"I was taught to confront things that you can't avoid. Death is one of those things. Live in the society trying not to face at the death is stupid because to face at it make us to return to life with great vigor and energy. The fact that the flowers don't last forever is what makes them beautiful." Damien Hirst
DAMIEN HIRST: one of the most controversial and quoted artist
Damien Hirst, british artist, was born in Bristol in 1965. He is the most important exponent of the group Young British Artists (YBA), who came to light about 20 years ago for the addictive and controversial themes of their exhibitions. Hirst’s most recurring theme is death, often represented in a non-conventional way. His art scares and disgusts, but it’s also an invitation to reflect upon time passing by and caducity of life. Eventhough his art continues to create indignation in public’s and critics’ mind, he is one of the most famous and popular artists at the moment: everyone talks about Hirst, about his skulls made of pure diamonds, about his works realised by medicines and his stuffed animals.
His most famous artwork is The Physical Impossibility Of Death In the Mind Of Someone Living, a four-meter tiger shark stuffed and preserved in a formaldehyde into a glass case. It was commissioned in 1991 by Charles Saatchi, who sold it in 2004 for 8 million dollars, making Hirst one of the most expensive living artists in the world. For this reason the ”Shark of Hirst” has become an icon, giving the title to books on the art market and making animal activists angry. This fact contributed to increase the popularity of the artist: today, the artworks o Damien Hirst are quoted millions and millions of dollars.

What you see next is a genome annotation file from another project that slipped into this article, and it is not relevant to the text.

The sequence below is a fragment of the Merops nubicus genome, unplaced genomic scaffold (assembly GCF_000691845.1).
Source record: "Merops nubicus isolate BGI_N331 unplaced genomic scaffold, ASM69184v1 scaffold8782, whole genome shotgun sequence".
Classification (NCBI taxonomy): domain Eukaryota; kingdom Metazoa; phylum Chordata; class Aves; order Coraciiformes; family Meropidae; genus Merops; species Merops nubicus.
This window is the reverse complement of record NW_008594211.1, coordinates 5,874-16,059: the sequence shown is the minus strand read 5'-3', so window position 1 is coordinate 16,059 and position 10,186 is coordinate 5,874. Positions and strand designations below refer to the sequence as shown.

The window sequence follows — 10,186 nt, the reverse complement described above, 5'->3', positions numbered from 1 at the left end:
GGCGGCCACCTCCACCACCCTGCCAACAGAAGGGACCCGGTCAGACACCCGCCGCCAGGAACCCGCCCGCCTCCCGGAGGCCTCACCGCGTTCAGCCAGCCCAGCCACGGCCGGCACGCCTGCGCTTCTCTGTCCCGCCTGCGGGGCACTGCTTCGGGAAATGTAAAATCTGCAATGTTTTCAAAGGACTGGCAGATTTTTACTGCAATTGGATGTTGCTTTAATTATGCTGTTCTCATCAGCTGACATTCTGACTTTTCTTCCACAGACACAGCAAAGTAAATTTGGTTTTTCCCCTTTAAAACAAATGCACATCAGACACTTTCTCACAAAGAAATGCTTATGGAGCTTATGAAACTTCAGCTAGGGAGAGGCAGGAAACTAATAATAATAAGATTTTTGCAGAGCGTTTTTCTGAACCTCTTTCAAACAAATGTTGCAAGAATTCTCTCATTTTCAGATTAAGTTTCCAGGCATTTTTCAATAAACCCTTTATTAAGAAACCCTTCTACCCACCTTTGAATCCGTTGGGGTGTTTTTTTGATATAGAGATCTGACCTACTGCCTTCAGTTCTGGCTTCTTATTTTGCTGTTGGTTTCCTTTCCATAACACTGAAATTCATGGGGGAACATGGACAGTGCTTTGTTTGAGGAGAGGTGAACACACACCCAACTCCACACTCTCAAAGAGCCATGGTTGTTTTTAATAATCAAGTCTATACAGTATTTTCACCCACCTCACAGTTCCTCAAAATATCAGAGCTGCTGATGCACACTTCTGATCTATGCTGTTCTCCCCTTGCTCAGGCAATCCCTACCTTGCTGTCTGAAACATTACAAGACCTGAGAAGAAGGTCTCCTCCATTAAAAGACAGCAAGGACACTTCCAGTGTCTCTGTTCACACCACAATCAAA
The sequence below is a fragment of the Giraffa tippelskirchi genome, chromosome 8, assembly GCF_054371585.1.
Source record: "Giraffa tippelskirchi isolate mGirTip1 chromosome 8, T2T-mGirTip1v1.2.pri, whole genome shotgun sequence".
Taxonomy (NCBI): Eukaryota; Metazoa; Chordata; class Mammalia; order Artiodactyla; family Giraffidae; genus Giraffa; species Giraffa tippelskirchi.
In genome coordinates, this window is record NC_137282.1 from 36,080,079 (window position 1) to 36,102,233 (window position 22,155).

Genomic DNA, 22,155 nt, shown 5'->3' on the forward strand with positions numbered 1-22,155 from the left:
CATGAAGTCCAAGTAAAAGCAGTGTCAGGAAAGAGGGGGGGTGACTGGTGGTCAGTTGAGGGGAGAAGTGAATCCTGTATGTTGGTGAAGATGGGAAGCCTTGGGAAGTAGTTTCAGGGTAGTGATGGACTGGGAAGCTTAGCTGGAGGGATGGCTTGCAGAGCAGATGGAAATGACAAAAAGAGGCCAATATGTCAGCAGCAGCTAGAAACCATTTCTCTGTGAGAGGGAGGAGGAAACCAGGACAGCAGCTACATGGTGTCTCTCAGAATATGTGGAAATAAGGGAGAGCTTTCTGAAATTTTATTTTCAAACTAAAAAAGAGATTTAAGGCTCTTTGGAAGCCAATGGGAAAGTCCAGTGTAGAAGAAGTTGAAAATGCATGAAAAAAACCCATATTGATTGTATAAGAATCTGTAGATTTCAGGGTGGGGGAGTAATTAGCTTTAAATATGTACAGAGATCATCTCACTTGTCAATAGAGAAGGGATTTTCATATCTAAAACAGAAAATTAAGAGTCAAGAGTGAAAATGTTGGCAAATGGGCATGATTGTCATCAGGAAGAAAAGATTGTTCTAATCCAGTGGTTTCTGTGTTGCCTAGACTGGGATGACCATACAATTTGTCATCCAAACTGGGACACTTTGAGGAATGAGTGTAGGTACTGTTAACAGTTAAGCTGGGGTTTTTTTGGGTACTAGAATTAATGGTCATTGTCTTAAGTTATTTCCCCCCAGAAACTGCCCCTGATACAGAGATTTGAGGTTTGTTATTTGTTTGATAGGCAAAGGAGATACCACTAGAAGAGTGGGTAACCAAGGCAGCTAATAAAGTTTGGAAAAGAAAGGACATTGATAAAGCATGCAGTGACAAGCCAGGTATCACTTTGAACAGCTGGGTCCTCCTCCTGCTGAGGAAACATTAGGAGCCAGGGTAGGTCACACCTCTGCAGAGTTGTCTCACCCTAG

THE "SKULL" OF DAMIEN HIRST
One of the most famous work of Damien Hirst is the discussed "skull of diamonds", whose original title is For the Love of God. To give the title to the work was the exclamation of Hirst' mother: when she became aware of his idea to work with a human skull, she exclaimed "For the love of God!". The work is inspired by the ancient Aztec art and it recovers an ancient custom of funeral ritual.
Covered with 8.601 diamonds, this work costed 14 millions of pounds: the work is a mold of a human skull, fused in platinum and enriched with 8.601 diamonds, included a pink diamond in the form of a drop on the forehead of the skull. Hirst took away teeth from the original skull, belonged to a 30 year-old European man, that lived between 1720 and 1810, and put them in the final artwork.
Hirst plays with taboos and with limits imposed by the art world and his themes are often macabre and disrespectful.
The original skull has a value estimated of 50 millions pounds and from this artwork Hirst created a version in limited edition signed in original by the artist: it is a particular serigraphy with a 3D optical effect made in two different sizes.
“Great art – or good art – is when you look at it, experience it and it stays in your mind. I don't think conceptual art and traditional art are all that different. There's boring conceptual art and there's boring traditional art. Great art is if you can't stop thinking about it, then it becomes a memory.” (Damien Hirst)